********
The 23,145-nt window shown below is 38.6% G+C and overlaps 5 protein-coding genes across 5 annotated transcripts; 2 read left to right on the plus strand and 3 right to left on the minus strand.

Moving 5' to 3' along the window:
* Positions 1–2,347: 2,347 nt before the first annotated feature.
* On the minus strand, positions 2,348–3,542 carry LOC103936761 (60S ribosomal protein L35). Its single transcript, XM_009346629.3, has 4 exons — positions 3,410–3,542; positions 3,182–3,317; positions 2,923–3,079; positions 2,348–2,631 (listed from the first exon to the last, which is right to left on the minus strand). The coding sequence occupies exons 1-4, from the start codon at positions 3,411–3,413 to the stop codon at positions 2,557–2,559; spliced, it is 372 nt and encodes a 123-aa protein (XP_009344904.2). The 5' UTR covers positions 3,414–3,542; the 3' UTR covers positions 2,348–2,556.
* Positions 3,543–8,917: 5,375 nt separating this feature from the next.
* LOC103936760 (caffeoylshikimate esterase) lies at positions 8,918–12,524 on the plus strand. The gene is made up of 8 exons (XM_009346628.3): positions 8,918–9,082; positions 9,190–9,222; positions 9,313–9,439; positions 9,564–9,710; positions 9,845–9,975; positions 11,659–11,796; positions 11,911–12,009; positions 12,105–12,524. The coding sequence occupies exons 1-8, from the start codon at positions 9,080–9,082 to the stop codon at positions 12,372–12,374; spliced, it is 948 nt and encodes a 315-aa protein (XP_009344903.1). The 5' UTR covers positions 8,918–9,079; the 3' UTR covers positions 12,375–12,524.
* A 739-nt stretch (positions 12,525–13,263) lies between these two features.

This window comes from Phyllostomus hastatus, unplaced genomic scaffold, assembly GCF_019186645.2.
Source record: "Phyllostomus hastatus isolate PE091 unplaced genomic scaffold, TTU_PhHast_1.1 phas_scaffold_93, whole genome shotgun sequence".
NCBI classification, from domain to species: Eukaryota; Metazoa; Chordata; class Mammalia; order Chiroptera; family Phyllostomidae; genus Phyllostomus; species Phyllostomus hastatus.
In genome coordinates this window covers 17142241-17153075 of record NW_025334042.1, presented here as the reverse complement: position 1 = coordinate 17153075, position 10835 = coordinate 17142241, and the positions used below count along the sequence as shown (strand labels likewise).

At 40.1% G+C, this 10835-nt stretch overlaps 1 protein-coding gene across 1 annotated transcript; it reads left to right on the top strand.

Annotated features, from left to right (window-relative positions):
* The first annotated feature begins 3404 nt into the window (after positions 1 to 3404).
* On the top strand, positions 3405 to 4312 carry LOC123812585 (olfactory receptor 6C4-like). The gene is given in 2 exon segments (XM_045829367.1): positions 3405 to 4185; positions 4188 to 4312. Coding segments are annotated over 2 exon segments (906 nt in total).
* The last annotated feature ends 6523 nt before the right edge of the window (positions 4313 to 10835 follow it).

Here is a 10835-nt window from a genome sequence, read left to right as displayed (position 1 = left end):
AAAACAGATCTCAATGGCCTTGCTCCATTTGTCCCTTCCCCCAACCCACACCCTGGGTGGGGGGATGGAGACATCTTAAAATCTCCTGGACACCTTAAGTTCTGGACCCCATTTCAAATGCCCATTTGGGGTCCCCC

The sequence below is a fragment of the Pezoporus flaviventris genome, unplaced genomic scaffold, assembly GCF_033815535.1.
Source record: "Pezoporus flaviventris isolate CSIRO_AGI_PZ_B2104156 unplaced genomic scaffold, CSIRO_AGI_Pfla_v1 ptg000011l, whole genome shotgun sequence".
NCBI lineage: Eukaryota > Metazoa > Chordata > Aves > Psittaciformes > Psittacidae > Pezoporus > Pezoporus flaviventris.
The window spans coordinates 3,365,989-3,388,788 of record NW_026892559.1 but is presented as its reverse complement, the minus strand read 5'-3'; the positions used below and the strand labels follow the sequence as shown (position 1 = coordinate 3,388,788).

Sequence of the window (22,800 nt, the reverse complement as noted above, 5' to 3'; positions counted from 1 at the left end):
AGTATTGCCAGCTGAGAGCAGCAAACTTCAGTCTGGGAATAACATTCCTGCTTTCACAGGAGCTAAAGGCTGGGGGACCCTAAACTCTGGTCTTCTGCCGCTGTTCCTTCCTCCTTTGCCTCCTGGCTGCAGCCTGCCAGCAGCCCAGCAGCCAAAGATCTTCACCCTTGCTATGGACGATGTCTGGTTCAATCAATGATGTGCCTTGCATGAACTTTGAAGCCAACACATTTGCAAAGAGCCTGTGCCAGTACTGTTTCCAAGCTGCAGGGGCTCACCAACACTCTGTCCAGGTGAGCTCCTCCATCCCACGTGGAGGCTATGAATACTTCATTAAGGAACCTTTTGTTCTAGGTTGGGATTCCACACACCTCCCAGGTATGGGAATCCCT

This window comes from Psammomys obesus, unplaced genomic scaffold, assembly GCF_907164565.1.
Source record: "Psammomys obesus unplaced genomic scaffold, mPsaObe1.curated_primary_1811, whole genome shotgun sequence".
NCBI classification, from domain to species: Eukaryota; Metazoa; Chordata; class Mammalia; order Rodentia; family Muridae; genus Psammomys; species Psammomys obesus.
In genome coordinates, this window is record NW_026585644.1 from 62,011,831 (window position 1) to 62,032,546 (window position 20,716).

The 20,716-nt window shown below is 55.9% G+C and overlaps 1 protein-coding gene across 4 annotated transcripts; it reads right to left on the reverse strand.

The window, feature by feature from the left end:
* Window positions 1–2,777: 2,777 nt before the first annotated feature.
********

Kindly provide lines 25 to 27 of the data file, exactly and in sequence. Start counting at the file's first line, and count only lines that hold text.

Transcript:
This window comes from Psammomys obesus, unplaced genomic scaffold, assembly GCF_907164565.1.
Source record: "Psammomys obesus unplaced genomic scaffold, mPsaObe1.curated_primary_1811, whole genome shotgun sequence".
NCBI classification, from domain to species: Eukaryota; Metazoa; Chordata; class Mammalia; order Rodentia; family Muridae; genus Psammomys; species Psammomys obesus.